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38 world-wide AFSC’s come together to strengthen 386th AEW security

  • Published
  • By Senior Airman JaNae Capuno
  • 386th Air Expeditionary Wing Public Affairs
A common expression in the Air Force is, “I’m an Airman first. My job comes second.”

This is the definition of what the mission entails for Force Protection Airmen encompassing 38 different career fields deployed to the 386th Air Expeditionary Wing, Ali Al Salem Air Base, Kuwait.

Force Protection (FP) Airmen assist in safeguarding the base and its populace. These Airmen often act as security escorts and may deter insider threats by ensuring Other Country Nationals (OCNs) complete duties within their service contracts.

“FP’s are the last line of defense,” said Senior Master Sgt. Shaylor Bernard, 386th Expeditionary Civil Engineer Squadron FP superintendent. “They’re the buffer between securities; there is always that one chance that there could be an insider threat. The FPs are there for deterrence.”

These Airmen specialize in a variety of jobs at their home station, but they are straying away from their regular duties to assist with Force Protection.

“Back at home station, I work as an avionics backshop technician troubleshooting and repairing electronic components from the F-15E Strike Eagle,” said Senior Airman Leyli Rustamli, 386th ECES FP member. “Becoming an FP has given me a new perspective on the mission of the Air Force. I interact with OCNs and learn about their lives and traditions, fostering partnerships, and friendships with people from all over the world.”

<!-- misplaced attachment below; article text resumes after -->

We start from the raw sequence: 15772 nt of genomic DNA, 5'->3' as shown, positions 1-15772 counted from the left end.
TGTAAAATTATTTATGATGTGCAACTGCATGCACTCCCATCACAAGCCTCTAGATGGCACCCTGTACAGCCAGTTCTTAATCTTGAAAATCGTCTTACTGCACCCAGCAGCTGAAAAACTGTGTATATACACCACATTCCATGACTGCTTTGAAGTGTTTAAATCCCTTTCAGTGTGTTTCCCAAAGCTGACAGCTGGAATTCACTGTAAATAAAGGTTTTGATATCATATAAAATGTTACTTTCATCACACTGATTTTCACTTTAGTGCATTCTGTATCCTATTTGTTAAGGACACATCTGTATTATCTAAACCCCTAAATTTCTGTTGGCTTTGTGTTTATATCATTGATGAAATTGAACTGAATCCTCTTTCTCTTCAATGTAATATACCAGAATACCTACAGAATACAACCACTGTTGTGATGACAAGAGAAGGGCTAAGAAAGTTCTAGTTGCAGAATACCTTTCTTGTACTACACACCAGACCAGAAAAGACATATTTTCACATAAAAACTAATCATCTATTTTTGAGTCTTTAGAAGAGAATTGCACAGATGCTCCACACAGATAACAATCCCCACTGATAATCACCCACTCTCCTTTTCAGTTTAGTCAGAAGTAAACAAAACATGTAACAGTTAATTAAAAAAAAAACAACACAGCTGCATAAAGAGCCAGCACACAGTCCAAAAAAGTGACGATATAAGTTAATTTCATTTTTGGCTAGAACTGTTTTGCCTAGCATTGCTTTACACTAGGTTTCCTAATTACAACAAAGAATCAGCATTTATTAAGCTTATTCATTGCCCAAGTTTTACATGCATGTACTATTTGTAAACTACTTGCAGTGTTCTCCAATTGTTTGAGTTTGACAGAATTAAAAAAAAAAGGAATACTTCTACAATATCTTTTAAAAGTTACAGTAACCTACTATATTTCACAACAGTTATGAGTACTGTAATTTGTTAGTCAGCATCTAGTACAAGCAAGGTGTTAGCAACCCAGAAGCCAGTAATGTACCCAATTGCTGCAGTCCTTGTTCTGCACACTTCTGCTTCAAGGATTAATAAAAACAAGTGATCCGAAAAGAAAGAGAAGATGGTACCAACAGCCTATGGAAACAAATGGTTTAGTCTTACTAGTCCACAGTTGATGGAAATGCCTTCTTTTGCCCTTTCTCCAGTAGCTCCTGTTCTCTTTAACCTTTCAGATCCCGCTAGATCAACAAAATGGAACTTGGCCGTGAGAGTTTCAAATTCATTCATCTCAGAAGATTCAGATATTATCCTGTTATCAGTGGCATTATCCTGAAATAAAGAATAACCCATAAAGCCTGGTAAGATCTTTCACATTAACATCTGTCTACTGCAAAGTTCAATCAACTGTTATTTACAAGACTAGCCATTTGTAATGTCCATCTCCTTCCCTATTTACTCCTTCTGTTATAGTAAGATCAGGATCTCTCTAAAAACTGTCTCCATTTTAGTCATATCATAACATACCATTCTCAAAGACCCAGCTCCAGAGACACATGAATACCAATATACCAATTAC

Working as an FP allows possible first-time deployed Airmen to operate in a joint military environment, work with allied partners, and interact with Airmen from around the world.

“As FP, we get to work with all units on this facility, including military forces from the U.S., Canada, Sweden and more,” Rustamli said. “I get to meet unique individuals, learn about their backgrounds and see how they influence the environment on this base.”

Typically, transitioning 38 career fields into one team isn’t an easy feat; but Bernard has valuable experiences that come from his journey of cross-training while in the Air Force.

“This is easy if you ask me, this is my third career field,” Bernard laughed. “I’ve been involved with different [Air Force Specialty Codes], so I have been exposed to different Air Force cultures - and culturally is where the challenge lies.”

Each different career field throughout the Air Force carries its own legacy and lifestyle built on experience and camaraderie. Regardless of their origins, however, FP expects a cohesive team that can work together.

“For example, the way the culture is in the medical world isn’t the same as it is in maintenance, admin, [public affairs], and so on,” Bernard said. “It’s fusing all of those cultures, and also getting them to forget those cultures while in FP. We’re one team- we’re FP, and our culture is built on respect.”

Rustamli, like many other Airmen, was excited for the chance to experience something outside the norm of her daily tasks.

“If anyone gets an opportunity to come out here and work as an FP, they absolutely should,” Rustamli said. “It is a great opportunity to learn and grow as a leader and as an Airman.”

Many Airmen look forward to experiencing a different mission and diving into a different mindset when tasked with an FP assignment. Ultimately, being in FP solidifies the core values of “Service before Self” and “Excellence in All We Do,” and can help someone realize there are different ways to interact with their peers.